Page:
This release contains forward-looking statements, including the market demand for and acceptance of Veeva’s products and services, the results from use of Veeva’s products and services, and general business conditions, particularly in the life sciences industry. Any forward-looking statements contained in this press release are based upon Veeva’s historical performance and its current plans, estimates, and expectations, and are not a representation that such plans, estimates, or expectations will be achieved. These forward-looking statements represent Veeva’s expectations as of the date of this press announcement. Subsequent events may cause these expectations to change, and Veeva disclaims any obligation to update the forward-looking statements in the future. These forward-looking statements are subject to known and unknown risks and uncertainties that may cause actual results to differ materially. Additional risks and uncertainties that could affect Veeva’s financial results are included under the captions, “Risk Factors” and “Management’s Discussion and Analysis of Financial Condition and Results of Operations,” in the company’s filing on Form 10-Q for the period ended April 30, 2019. This is available on the company’s website at veeva.com under the Investors section and on the SEC’s website at sec.gov. Further information on potential risks that could affect actual results will be included in other filings Veeva makes with the SEC from time to time.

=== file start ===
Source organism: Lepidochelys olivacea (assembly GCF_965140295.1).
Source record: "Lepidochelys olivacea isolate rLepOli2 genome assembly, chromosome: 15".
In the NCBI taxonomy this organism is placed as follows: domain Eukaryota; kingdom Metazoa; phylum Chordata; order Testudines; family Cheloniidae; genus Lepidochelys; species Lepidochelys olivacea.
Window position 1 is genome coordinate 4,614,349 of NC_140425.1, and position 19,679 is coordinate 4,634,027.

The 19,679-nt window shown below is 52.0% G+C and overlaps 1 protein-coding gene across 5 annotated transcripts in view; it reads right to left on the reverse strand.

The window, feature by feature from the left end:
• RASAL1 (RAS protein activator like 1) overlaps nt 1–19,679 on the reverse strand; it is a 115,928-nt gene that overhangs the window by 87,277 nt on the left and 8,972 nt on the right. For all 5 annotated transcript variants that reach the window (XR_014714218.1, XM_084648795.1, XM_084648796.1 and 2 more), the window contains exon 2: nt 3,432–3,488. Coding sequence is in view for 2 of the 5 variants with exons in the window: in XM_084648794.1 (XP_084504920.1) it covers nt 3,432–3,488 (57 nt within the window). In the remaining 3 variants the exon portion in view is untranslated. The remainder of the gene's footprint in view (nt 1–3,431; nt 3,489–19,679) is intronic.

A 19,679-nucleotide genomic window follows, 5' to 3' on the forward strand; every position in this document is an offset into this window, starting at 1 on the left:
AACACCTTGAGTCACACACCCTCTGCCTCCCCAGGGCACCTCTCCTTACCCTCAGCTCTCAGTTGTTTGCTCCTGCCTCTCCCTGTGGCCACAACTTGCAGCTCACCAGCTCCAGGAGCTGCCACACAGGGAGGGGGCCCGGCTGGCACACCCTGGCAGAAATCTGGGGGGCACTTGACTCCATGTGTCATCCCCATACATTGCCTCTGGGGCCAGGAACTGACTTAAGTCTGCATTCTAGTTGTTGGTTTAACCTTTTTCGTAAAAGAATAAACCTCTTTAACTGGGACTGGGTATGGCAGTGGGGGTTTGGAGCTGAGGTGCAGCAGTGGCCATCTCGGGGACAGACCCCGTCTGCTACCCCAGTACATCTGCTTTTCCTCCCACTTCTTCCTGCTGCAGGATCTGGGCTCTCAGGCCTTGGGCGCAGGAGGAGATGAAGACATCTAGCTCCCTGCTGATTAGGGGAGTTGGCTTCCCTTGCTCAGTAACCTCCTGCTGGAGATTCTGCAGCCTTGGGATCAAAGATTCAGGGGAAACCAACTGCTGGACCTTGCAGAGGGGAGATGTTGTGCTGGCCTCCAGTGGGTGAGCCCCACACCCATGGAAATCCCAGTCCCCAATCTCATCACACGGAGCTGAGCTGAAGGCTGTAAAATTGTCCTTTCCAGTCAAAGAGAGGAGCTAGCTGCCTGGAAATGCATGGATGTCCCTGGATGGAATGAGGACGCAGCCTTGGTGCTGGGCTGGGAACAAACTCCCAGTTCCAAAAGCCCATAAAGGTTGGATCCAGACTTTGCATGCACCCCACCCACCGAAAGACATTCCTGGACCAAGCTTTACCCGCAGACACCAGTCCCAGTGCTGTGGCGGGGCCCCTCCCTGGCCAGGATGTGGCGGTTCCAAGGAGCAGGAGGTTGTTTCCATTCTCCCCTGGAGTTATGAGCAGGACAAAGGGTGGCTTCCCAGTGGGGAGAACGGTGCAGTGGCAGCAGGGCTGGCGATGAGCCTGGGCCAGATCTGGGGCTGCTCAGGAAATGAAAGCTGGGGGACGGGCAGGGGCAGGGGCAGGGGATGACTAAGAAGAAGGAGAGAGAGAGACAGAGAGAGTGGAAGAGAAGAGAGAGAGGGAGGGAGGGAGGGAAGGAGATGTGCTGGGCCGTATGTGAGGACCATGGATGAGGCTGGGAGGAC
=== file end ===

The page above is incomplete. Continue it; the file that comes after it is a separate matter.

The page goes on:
Research Highlights
Veeva 2019 Unified Clinical Operations Survey

The Veeva 2019 Unified Clinical Operations Survey examines the life sciences industry’s progress toward a unified clinical environment by gathering the experiences and opinions of 461 clinical operations professionals from around the globe. The annual research examines the drivers, barriers, and benefits of a unified clinical operating model and tracks the industry’s progress in its move to unify clinical systems and processes and align stakeholders throughout study execution.